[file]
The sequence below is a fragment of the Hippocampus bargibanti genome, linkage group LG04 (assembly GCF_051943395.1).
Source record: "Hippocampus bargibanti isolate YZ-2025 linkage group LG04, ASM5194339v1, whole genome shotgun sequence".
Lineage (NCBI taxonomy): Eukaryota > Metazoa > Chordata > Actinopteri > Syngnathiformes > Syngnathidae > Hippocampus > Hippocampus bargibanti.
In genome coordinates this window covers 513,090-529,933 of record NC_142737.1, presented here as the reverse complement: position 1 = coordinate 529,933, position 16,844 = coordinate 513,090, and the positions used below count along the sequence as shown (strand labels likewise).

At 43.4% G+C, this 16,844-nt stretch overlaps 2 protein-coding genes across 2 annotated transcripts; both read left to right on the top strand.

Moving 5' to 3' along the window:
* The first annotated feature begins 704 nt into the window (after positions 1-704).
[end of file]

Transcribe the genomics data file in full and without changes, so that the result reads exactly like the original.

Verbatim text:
The sequence below is a fragment of the Hippocampus bargibanti genome, linkage group LG04 (assembly GCF_051943395.1).
Source record: "Hippocampus bargibanti isolate YZ-2025 linkage group LG04, ASM5194339v1, whole genome shotgun sequence".
Lineage (NCBI taxonomy): Eukaryota > Metazoa > Chordata > Actinopteri > Syngnathiformes > Syngnathidae > Hippocampus > Hippocampus bargibanti.
In genome coordinates this window covers 513,090-529,933 of record NC_142737.1, presented here as the reverse complement: position 1 = coordinate 529,933, position 16,844 = coordinate 513,090, and the positions used below count along the sequence as shown (strand labels likewise).

At 43.4% G+C, this 16,844-nt stretch overlaps 2 protein-coding genes across 2 annotated transcripts; both read left to right on the top strand.

Moving 5' to 3' along the window:
* The first annotated feature begins 704 nt into the window (after positions 1-704).